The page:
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Italy air pollution plunges amid national COVID-19 quarantine

Saturday, March 14th 2020, 4:36 pm - A nation-wide quarantine is in effect as the country grapples with the highest number of COVID-19 cases in Europe.

Italy has fared the worst out of all European countries amid the worldwide COVID-19 pandemic. The Italian government first enacted a quarantine in the populous and heavily developed north, then expanded the quarantine to cover the entire nation on Monday.

With such measures in place, along with bans on public gatherings also announced Monday, the corresponding fall in industrial activity and road traffic has corresponded with a drastic drop in air pollution that has been visible from space.

That's according to the European Space Agency's Copernicus Sentinel-5P satellite, which tracked nitrogen dioxide emissions over the continent from January 1 until March 11. You can see the results in the video above, which shows a clear decline in air pollution in northern Italy's Po Valley, the most industrialized part of the country.

“Although there could be slight variations in the data due to cloud cover and changing weather, we are very confident that the reduction in emissions that we can see, coincides with the lockdown in Italy causing less traffic and industrial activities," Claus Zehner, the manager of the Copernicus Sentinel-5P mission, said in a release from the ESA.

The Copernicus Sentinel-5P's onboard tropomi instrument measures worldwide levels of nitrogen dioxide, ozone, formaldehyde, sulphur dioxide, methane, carbon monoxide and aerosols. The ESA makes the results publicly available through its open data policy.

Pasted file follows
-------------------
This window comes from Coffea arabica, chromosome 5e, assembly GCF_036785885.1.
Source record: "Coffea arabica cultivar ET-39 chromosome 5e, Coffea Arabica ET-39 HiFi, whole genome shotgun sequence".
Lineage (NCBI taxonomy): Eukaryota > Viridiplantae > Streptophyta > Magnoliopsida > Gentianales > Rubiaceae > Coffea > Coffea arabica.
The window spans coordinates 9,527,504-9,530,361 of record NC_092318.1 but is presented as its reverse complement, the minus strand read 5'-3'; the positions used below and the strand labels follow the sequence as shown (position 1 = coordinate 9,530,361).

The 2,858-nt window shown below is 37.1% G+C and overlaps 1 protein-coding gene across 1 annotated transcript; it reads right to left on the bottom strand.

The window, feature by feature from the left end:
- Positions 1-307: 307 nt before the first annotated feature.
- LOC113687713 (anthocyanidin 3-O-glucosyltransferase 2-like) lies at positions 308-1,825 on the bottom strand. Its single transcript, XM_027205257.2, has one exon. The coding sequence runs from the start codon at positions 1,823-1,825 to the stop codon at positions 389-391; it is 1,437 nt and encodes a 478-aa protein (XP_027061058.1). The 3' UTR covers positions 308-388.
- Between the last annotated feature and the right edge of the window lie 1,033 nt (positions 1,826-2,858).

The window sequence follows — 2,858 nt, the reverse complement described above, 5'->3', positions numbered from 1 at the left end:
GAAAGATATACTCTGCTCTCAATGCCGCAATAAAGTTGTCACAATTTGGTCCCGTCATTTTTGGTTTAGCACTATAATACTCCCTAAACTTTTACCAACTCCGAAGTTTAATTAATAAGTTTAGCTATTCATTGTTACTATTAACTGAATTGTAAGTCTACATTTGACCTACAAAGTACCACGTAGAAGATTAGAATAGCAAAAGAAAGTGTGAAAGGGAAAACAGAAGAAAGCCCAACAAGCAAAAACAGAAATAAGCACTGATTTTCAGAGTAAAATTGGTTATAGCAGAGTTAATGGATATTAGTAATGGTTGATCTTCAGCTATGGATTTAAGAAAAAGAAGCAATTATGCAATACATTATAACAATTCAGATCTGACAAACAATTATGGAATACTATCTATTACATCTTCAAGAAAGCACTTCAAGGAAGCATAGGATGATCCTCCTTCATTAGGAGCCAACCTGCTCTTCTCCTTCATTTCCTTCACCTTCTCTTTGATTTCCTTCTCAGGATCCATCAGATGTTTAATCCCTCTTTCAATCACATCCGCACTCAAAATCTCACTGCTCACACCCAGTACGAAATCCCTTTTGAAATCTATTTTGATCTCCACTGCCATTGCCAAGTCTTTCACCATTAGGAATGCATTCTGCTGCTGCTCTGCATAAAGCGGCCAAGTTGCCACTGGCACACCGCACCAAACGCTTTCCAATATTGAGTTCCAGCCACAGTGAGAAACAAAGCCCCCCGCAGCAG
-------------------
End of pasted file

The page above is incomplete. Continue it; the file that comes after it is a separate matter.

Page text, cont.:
Italy has so far suffered the most from the COVID-19 outbreak. As of Saturday, the country had more than 21,000 cases, the most of any European country and the second-highest worldwide after China, which was reporting 80,000 cases. The number of deaths, about 1,400, is also the second highest in the world, and almost half of the Chinese total of around 3,100.


READ MORE: COVID-19 updates, resources, and 'flattening the curve'

Italy is not the only country whose air quality and emissions have taken a dive in the wake of the COVID-19 pandemic.

In a study released last month by Finland's Center for Research on Energy and Clean Air, China's CO2 emissions dropped by around 100 million tonnes over a three week period. That amounted to a 25 per cent decline in the country's total emissions, and six per cent of the worldwide total.

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